Starting in 2001, Raisi taught classes at Majd, Amir al-Mo’menin, Imam Hossein and Marvi seminary schools. But his purpose in holding these classes was to establish political relations among those present – not learning. One example was a judge, quoted by Morteza Lotfi, a student of Ayatollah Montazeri. According this judge, most of the students in one of his classes were judges who wanted to become “better acquainted” with Raisi or were looking for appointments in the judiciary.
Raisi was also studying for a master’s degree in law at Shahid Motahari University during this time.
Mohsen Kadivar writes it must have been “a miracle” that, although Raisi was first deputy to the judiciary chief, he found time to teach Fiqh and Kharej at the seminary, training master’s and doctoral students at Imam Sadegh, Shahid Motahari and Islamic Azad universities and, at the same time, to study for his PhD.
In 2006 the Guardian Council recognized Raisi as a mujtahid and qualified him to run in the election for the Assembly of Experts. According to the rules of the Guardian Council, one of the conditions for election to the Assembly of Experts which, in theory, elects and can remove the Supreme Leader of the Islamic Republic, is “to have enough understanding of certain issues of Islamic jurisprudence as to be able to recognize a qualified” Supreme Leader. But the qualifications of candidature for the Assembly of Experts are more political than theological.
After Raisi was appointed as guardian of Astan Quds Razavi, the largest religious foundation in Iran, in 2016, he again started teaching Kharej to build a foundation for himself to win the title of “ayatollah”.
Following Raisi’s victory in the presidential election last week, Grand Ayatollah Hossein Noori-Hamedani addressed him as “hojatoleslam,” meaning “proof of Islam,” an honorific for mid-ranking clerics and distinctly lower than ayatollah. Ayatollah Khamenei, when he appointed Raisi as the guardian of Astan Quds Razavi, addressed him by the same title. But a year later, hardline media outlets started referring to him as “Ayatollah Raisi” and it was around that time that talk of Raisi as a possible successor to Khamenei began.
But then in 2019, in his decree appointing Raisi as the judiciary chief, Khamenei again address him as hojatoleslam. Khameini had addressed Raisi’s predecessor Sadegh Larijani the same way – both on his first five-year appointment and on his second term.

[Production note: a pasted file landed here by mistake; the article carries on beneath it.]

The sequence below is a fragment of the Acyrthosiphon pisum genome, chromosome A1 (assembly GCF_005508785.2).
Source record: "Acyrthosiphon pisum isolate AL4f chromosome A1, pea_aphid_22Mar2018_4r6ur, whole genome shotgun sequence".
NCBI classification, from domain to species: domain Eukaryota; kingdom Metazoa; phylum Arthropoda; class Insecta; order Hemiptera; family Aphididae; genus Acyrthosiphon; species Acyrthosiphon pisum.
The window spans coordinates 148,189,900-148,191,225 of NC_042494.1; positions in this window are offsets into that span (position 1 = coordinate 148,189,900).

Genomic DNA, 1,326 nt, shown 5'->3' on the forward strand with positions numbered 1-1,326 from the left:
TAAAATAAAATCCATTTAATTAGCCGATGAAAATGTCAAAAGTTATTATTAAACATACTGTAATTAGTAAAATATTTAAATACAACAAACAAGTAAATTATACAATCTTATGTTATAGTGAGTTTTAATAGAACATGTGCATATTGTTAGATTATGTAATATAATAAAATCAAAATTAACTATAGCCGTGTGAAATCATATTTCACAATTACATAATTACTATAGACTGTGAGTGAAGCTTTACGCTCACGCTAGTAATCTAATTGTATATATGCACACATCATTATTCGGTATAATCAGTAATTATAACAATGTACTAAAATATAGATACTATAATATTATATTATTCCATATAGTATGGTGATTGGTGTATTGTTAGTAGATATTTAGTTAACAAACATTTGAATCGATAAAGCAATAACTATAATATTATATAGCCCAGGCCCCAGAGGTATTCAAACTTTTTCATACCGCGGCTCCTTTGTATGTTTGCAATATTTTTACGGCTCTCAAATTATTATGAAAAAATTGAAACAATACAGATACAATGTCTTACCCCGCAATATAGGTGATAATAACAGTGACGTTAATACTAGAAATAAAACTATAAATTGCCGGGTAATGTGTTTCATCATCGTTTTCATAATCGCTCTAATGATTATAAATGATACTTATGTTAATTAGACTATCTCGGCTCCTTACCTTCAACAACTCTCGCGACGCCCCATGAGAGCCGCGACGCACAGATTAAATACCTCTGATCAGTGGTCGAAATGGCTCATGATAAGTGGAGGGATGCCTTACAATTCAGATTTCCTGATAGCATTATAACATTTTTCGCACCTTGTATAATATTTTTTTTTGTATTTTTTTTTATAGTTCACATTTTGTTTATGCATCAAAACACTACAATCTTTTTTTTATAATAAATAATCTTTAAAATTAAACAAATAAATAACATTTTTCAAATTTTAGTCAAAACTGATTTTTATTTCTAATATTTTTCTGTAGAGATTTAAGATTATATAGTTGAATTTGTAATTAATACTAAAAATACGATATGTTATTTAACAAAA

A number of young hardliners were unhappy that Raisi was being addressed as hojatoleslam. After his appointment, Tasnim news agency wrote that some people, “out of bias or out of ignorance,” had said Raisi as just a hojatoleslam was unqualified to be head of the judiciary. Without bothering to mention Raisi's seminary education, Tasnim reminded viewers that Ayatollah Ruhollah Khomeini, founder of the Islamic Republic, had used the title of hojatoleslam when appointing Mohammad Hosseini Beheshti and Abdolkarim Mousavi Ardebili, respectively, as head of the Supreme Court and Chief Justice.
Before the appointment as judiciary chief, Mizan, the judiciary’s news agency, also referred to Raisi as hojatoleslam; after the appointment, it started calling him “Dr. Ayatollah Ebrahim Raisi”.
The Political Dimension
Hasan Fereshtian says religious titles are based on tradition and, before the Islamic Revolution, seminary education, social standing and age were the three factors that decided how these titles were granted and used. A political factor was added to these after the Revolution.
He points out that calling somebody a hojatoleslam does not mean they are unqualified to be a mujtahid. The candidate may have the necessary knowledge and education but lack other aspects – so he is not called an ayatollah.
The process of assigning titles “has lost its traditional form” and “has become political to a large degree,” said Mohsen Gharavian, a teacher at Qom Seminary. According to him, in the past these titles were bestowed after a student received a permit from religious authorities to act as a mujtahid – but now “there is no set procedure”.
In this respect, the situation of Ebrahim Raisi as an “ayatollah” is similar to that of Khamenei, who has often been mocked as the “Overnight Ayatollah” and “Ayatollah in a Prance” during the past 30 years.
In 2014, bemoaning the situation, Grand Ayatollah Hossein Vahid Khorasani, head of Qom Seminary, said: “The situation has become so bad that some people prance once, and they become ayatollahs; they prance twice and become grand ayatollahs; and now they are prancing because they want to become the top source of emulation.”
We must expect new exertions for Ebrahim Raisi if his plans to become Supreme Leader are to make any progress.